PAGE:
Ian Alexander1 and Neil Maiden2

1Scenario Plus, London, UK

2Centre for HCI Design, City University, London, UK

Scenarios are extremely versatile and useful in systems development—and in other places, but they do not offer help in every situation, and may even be misleading if over-enthusiastically applied. This short chapter suggests some possible limits to scenario use—at least until we gain a better understanding. We hope this may restrain the over-enthusiastic, give readers a better feel for what scenarios really can do well, and perhaps indicate some open areas where researchers and innovative practitioners can explore and develop new techniques.


Scenario modelling assumes that behaviour can be divided up into meaningful episodes or chunks, such as transactions: you go and get some cash from the teller machine. But some systems provide continuous behaviour that just doesn't fall into that pattern. As Michael Jackson writes, possibly damning with faint praise,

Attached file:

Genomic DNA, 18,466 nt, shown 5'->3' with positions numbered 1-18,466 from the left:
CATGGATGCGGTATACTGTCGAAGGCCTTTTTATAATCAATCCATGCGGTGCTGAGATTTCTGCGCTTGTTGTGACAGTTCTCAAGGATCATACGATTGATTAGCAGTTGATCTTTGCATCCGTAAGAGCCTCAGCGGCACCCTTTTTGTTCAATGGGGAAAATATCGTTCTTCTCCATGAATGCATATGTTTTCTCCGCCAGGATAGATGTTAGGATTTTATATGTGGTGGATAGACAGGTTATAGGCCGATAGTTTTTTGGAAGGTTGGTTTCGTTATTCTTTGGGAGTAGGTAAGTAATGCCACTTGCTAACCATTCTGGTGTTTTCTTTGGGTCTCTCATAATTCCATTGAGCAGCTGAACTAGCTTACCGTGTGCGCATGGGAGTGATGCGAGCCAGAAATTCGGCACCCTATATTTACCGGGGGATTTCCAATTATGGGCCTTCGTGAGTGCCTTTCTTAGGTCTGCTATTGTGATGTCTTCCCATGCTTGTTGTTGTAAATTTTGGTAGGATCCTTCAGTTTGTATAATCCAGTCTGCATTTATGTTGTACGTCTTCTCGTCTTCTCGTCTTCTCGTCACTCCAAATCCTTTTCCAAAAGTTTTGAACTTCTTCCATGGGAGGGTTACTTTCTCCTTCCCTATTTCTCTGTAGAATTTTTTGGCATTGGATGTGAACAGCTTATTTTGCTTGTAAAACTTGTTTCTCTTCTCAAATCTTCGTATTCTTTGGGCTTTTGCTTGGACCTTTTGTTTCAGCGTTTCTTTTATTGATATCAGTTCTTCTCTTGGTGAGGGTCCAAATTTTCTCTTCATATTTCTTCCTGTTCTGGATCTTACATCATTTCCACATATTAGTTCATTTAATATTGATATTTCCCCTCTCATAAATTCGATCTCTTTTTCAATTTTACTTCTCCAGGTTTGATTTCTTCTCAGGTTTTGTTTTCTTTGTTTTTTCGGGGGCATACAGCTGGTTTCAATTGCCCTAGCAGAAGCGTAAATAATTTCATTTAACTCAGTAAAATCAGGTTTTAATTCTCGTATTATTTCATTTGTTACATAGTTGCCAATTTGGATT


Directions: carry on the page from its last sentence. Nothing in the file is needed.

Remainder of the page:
The use case view can work quite well when it makes sense to think of the machine as a facility offering discrete services that are used in clearly delimited episodes. (Jackson 2001)

Consider a couple of examples:

  • System A is a message router for a large organisation. A huge stream of traffic of all kinds arrives from all over the world, is split into its components, and sent on to the addressees of the individual messages. Another stream travels ...

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